EGU22-7322
https://doi.org/10.5194/egusphere-egu22-7322
EGU General Assembly 2022
© Author(s) 2022. This work is distributed under
the Creative Commons Attribution 4.0 License.

Climate change resilient lake-wetland management: lessons from the Prespa Waterbirds project

Tim van der Schriek1, Christos Giannakopoulos1, Irene Koutseri2, and Myrsini Malakou2
Tim van der Schriek et al.
  • 1National Observatory of Athens, Athens, Greece (timvanderschriek@gmail.com)
  • 2Society for the Protection of Prespa, Agios Germanos, Prespa, Greece

Lake-wetland systems throughout the Mediterranean experience significant water stress and are highly vulnerable to future climate change. The growing imbalance between water availability and demand is creating unprecedented ecological problems. The transboundary Prespa Lakes (Greece, Albania, North-Macedonia) experience climatic changes that directly affect water level (variability), -volume and -temperature. Land-use intensification and water abstraction amplify climate-driven impacts that influence lake-ecology, habitats and water quality. Long-term wetland conservation management should incorporate future climate change impacts in the design of any actions for them to be sustainable.

 

The LIFE Prespa Waterbirds project (LIFE15 NAT/GR/000936) developed guidelines to make wetland management actions “climate proof” – that is, sustainable and effective under future climate change scenarios. Reedbeds along Lake Lesser Prespa offer crucial bird nesting sites, whereas seasonally flooded “wet meadows” constitute important fish spawning grounds and bird foraging areas. Major threats concern food constraints due to the decreasing availability of “wet meadow” foraging areas, and low breeding output due to reedbed wildfires destroying nests. These threats are directly affected by climatic variability. During droughts, lake levels retreat to within the reed-belt surrounding the lake and do not flood the topographically higher wet-meadows, thus impeding foraging and fish spawning. Droughts also increase fire-risk, with simultaneous low lake levels facilitating wildfire access to the reedbeds.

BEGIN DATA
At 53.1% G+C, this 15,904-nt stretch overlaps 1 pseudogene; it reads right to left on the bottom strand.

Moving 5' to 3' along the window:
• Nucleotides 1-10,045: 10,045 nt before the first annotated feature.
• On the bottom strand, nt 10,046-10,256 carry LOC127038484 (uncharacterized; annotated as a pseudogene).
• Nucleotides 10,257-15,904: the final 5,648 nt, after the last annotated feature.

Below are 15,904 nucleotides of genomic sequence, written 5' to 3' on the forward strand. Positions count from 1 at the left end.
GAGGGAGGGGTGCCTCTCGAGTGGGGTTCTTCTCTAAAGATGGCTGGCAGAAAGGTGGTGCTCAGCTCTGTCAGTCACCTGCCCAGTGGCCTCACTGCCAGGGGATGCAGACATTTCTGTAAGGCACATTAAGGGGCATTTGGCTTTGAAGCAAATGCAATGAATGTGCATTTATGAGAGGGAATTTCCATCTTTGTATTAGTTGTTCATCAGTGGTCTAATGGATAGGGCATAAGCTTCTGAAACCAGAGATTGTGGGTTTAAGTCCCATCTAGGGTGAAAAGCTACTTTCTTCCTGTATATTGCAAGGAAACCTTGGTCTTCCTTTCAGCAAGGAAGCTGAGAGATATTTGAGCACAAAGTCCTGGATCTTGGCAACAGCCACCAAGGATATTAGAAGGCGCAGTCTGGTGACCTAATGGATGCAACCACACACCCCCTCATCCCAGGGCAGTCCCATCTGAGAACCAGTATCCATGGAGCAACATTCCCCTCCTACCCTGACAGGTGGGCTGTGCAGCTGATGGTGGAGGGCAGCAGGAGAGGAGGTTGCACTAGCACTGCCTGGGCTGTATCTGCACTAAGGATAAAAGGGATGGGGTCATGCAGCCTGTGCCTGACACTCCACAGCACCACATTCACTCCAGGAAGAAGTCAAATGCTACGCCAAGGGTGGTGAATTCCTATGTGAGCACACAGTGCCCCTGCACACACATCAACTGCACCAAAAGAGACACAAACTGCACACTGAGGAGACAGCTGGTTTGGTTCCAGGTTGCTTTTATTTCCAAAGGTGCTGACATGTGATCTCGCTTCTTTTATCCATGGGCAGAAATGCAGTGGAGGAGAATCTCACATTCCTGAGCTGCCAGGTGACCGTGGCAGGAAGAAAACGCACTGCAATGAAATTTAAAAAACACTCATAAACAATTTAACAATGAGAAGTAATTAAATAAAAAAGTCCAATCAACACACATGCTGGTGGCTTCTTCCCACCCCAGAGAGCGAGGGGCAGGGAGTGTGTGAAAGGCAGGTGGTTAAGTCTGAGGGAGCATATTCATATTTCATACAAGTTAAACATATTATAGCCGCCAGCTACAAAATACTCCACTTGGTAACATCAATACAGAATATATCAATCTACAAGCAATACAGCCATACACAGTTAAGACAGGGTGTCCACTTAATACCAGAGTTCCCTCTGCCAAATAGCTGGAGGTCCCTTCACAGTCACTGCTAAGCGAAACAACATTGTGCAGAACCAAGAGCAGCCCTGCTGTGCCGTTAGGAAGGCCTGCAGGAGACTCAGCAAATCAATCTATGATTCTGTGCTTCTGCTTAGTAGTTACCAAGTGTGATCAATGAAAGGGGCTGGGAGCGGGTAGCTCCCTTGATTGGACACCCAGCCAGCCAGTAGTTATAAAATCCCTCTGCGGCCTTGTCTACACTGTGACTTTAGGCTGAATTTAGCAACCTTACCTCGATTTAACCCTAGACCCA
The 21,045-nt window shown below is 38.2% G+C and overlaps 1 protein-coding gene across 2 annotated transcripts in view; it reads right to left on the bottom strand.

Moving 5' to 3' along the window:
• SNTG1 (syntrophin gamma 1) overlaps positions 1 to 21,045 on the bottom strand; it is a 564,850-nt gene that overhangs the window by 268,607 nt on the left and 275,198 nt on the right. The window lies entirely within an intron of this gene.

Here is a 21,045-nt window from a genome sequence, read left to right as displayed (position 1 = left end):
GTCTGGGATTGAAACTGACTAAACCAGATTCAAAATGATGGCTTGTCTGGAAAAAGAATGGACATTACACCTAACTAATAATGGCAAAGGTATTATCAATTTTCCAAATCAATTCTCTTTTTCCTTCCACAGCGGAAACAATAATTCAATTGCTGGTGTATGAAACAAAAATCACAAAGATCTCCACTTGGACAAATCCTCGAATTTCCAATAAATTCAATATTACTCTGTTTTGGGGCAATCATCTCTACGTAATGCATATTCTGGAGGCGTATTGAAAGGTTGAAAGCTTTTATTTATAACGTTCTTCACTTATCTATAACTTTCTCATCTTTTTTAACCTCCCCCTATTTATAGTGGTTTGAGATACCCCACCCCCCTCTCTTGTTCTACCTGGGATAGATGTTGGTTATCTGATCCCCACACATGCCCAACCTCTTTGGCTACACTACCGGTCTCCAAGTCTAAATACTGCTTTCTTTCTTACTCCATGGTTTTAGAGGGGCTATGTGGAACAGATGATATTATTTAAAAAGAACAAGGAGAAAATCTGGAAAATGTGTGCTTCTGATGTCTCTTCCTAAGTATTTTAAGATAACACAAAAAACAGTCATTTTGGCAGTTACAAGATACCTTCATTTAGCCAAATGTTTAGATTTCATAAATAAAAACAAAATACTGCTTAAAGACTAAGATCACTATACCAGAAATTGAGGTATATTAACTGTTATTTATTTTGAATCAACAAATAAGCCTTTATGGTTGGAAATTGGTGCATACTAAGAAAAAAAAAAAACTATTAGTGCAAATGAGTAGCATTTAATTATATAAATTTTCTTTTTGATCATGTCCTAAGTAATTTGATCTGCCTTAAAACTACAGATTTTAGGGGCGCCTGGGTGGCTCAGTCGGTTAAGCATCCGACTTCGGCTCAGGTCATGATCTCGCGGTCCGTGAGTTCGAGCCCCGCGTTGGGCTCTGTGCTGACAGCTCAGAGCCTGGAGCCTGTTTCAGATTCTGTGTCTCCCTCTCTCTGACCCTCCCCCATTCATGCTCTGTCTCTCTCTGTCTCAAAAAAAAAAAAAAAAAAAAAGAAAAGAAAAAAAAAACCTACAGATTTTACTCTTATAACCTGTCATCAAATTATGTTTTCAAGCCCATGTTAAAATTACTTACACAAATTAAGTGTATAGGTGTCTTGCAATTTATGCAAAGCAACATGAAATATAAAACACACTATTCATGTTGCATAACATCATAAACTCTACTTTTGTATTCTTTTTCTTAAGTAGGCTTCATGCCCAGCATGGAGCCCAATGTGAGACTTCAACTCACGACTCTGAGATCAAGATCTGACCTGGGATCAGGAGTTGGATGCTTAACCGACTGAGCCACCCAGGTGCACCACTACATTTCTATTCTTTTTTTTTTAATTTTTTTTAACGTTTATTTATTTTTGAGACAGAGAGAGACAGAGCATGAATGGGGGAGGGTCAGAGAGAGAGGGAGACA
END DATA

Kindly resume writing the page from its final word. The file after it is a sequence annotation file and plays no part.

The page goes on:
Future climate change projections indicate less overall precipitation but higher inter-annual variability, more lake surface evaporation, and an increase in the magnitude/frequency of droughts. These changes will force larger inter-annual water level fluctuations; extremely low water levels (not flooding any wet meadows) will also become more common, while reedbed fire-risk amplifies. Projected future climate change will thus increase the threats to critical lakeshore habitats. Additionally, climate change intensifies and speeds up eutrophication processes. Higher average lake temperatures favour the release of stored nutrients. Furthermore, the decrease in lake water volume will increase relative nutrient concentrations. Higher temperatures also induce higher absorption rates by plants thus increasing populations of both phytoplankton and aquatic macrophytes.

 

Conservation management actions in the context of the Prespa Waterbirds project enhanced lake ecosystem resilience to climate change. Specifically, guidelines were devised for shoreline vegetation management, protecting the availability of foraging/fish-spawning areas and nesting sites of targeted bird species under (i) the lowest projected future water levels and (ii) intensive future drought/fire conditions. Mowing of reedbeds in specifically identified areas, up to 30cm below seasonal lowstand water levels, will achieve the presence of wet meadows under all projected future water levels. Fire-risk control is integrated in shoreline vegetation management: cleared shoreline areas and wet meadows double as firebreaks to stop the spread of wildfires to the reedbed nesting sites. Finally, part of the vegetation management encompasses removal of large quantities of green plant material through summer mowing. Thus, large amounts of nutrients contained in the green reeds are removed from the lake-system, reducing substantially its nutrient load, and assisting the lake ecosystem to cope with the burdening impacts of climate change.

How to cite: van der Schriek, T., Giannakopoulos, C., Koutseri, I., and Malakou, M.: Climate change resilient lake-wetland management: lessons from the Prespa Waterbirds project, EGU General Assembly 2022, Vienna, Austria, 23–27 May 2022, EGU22-7322, https://doi.org/10.5194/egusphere-egu22-7322, 2022.

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